How Bad is Pollution Loading?

Many people tend to forget about pollution loading as a predicament. After all, the primary focus often has more to do with more immediate concerns such as climate change, energy and resource decline (the REAL reason behind supply chain woes), disease, and other issues seen as being more important. However, when one takes into consideration how pollution loading affects the ability of animals to reproduce and the diseases they will suffer, one begins to see a more clear threat. Up until just recently, pollution loading (labeled Novel Entities on the nine-category planetary boundary scale) was not actually one of the boundaries which had been breached as it remained unquantified, but this month that changed. This leaves two unquantified sections; one part of Biosphere Integrity and Atmospheric Aerosol Loading. This article goes into the details and this study is what it is based upon.

As one can clearly see from the Pollution Loading file (link above in first sentence of article), we've been in dangerous territory for a considerably long time. Science has finally caught up to the reality.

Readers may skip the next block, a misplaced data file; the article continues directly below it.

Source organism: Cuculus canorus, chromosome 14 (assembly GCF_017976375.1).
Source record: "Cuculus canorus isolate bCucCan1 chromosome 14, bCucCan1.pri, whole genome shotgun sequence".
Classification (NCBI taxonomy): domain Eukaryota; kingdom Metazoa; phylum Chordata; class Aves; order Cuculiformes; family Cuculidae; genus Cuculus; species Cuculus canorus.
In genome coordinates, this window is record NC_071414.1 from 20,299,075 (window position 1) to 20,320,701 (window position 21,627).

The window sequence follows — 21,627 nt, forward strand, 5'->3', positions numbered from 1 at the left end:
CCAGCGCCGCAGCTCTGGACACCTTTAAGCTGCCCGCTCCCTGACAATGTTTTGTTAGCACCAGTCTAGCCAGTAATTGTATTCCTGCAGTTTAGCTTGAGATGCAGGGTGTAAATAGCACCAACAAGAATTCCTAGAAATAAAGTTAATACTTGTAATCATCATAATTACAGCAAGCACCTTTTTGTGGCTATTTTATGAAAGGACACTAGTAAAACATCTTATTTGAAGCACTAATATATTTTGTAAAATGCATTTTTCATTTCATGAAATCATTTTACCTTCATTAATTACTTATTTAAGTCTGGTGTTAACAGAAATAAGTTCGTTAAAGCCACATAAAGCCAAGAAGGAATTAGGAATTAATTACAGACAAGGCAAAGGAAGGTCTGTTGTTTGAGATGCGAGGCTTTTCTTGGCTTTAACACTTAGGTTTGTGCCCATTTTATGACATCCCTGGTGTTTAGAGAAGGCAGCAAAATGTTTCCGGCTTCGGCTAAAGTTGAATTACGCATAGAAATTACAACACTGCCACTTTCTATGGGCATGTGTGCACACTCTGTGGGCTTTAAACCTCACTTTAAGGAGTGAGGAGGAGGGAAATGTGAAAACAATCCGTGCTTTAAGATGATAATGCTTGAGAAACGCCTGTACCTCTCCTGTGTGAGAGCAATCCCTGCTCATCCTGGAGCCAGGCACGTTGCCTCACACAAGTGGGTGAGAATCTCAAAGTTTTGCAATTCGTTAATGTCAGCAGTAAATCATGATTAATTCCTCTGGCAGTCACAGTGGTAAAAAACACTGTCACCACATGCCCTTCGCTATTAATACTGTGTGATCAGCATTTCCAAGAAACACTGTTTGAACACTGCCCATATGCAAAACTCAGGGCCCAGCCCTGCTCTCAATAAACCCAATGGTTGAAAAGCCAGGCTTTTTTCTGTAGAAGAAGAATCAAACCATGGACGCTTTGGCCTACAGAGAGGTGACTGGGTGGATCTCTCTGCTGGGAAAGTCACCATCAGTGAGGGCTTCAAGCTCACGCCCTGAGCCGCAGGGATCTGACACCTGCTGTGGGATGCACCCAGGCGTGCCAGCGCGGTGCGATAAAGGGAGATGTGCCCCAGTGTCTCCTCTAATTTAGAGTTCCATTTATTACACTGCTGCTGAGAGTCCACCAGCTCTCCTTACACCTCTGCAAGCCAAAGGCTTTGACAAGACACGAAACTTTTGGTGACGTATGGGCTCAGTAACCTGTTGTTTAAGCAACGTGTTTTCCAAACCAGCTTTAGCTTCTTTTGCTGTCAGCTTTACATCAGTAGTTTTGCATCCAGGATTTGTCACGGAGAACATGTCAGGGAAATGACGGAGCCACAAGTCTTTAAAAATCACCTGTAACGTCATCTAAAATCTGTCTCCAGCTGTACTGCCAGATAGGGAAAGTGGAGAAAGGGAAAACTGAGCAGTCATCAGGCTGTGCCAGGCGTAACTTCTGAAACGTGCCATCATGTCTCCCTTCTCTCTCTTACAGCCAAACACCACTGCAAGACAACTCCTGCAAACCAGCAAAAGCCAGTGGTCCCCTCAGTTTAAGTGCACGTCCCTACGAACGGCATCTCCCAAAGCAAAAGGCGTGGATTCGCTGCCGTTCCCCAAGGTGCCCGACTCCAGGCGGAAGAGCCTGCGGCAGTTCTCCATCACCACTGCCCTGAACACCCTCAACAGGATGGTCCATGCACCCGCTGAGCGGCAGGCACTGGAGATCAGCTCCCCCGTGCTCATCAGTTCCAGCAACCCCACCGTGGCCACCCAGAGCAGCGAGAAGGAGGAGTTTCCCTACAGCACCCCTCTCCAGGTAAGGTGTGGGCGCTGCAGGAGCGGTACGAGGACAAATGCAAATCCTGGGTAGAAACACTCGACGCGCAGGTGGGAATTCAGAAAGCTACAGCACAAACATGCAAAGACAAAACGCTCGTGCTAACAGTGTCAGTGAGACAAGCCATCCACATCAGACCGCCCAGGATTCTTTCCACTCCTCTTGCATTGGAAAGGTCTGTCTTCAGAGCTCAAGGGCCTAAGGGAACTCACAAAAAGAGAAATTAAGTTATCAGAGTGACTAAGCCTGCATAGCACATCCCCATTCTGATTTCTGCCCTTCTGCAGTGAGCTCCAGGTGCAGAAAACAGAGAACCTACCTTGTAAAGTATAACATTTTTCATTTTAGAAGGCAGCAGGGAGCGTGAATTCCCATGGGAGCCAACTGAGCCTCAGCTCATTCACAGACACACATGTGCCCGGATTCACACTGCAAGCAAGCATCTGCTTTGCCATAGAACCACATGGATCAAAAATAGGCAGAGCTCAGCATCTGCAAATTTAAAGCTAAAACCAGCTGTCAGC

There are some people who think that as energy and resource decline continues, pollution loading will be reduced. They might be correct - eventually - although this is debatable. The lag effect means that pollution loading (like climate change and many other predicaments caused by ecological overshoot such as population growth) will not be reduced for quite some time after manufacturing and/or economic growth begins to seriously be reduced. Wood burning is actually more polluting than burning coal in many respects, and wildfires and burning homes and other buildings is set to increase. As fewer people will be able to afford fossil fuels, they will resort to burning whatever is available for warmth and cooking and for making water potable by boiling. I pointed out last year how the cost of coal became prohibitive in China and as a result, people began burning clothing (much cheaper) for warmth and cooking. Plastics are another source of fuel, although a particularly dirty one; releasing many toxins as it burns. You can see where I'm going with this; people will use whatever they have that they don't really need at that moment once conditions warrant. Last week, we set a new record low temperature here in Fort Wayne (-9 F on January 26) and the wind chill (-23 F) was also rather notable, although we have had worse wind chills in the past. If I didn't have electrical power or natural gas, my only other option would be to use the fireplace. I do have some wood, but what would I do when that runs out? Old furniture, plastic junk, trash, or anything else that will burn that would keep me warm would most likely be used.